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Artists unhappy with alert level 2 lockdown

Spokesperson for the Cultural and Creative Industries Federation in South Africa in KwaZulu-Natal, Umtwana Thokozani “Tzozo” Zulu. Picture: Supplied

Spokesperson for the Cultural and Creative Industries Federation in South Africa in KwaZulu-Natal, Umtwana Thokozani “Tzozo” Zulu. Picture: Supplied

Published Sep 13, 2021

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DURBAN - THE KwaZulu-Natal Cultural and Creative Industries Federation in South Africa (CCIFSA) says the government has failed to take into consideration their concerns about Covid-19 restrictions.

President Cyril Ramaphosa announced on Sunday, September 12 that the country will be under adjusted lockdown level 2 from Monday, September 13. Restrictions on gatherings and the movement of people have been eased following a steady decline in new Covid-19 infections. All gatherings will be limited to a maximum of 250 people indoors and 500 people outdoors.

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Where the venue is too small to accommodate these numbers with appropriate social distancing, then no more than 50% of the capacity of the venue may be used.

Federation spokesperson Umtwana Thokozani “Tzozo” Zulu said when artists took to the N3 freeway in Durban and protested, one of the demands was that the government allowed for venues to be filled to at least 70% capacity. This would allow them to have concerts and generate income.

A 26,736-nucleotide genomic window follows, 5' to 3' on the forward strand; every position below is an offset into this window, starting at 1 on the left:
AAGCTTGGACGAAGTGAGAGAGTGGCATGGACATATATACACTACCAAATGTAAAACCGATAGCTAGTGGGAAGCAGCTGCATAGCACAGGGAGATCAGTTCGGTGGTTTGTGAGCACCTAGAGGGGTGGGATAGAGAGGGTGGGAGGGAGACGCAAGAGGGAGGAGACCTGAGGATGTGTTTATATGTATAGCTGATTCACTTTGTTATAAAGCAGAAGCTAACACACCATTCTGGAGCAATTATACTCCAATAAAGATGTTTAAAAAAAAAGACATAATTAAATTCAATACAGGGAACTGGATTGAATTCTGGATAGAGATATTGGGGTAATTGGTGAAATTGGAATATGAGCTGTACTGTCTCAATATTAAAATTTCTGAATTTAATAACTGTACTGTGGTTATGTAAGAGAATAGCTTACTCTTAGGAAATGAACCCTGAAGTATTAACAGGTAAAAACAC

“To say that venues must have no more than 250 people in attendance is of no help to us because this means we cannot have big concerts and sell tickets. We cannot have big concerts with less than 500 people. There will be no Macufe African Cultural Festival, spring or summer concerts because we cannot sell tickets and profit from 250 people,” Zulu said.

He said the government continued to neglect artists. He claimed that they were not consulted on the impact of Covid-19. Neither were they given an opportunity to express their views and come up with solutions to generate income.

In September last year, a group of Durban artists took to the N3 to protest against the lockdown and how it had impacted their livelihoods.

The group set up a stage on the national highway and hosted a mini-concert. They said the lockdown regulations and the limitation of people at venues was impacting their pockets.

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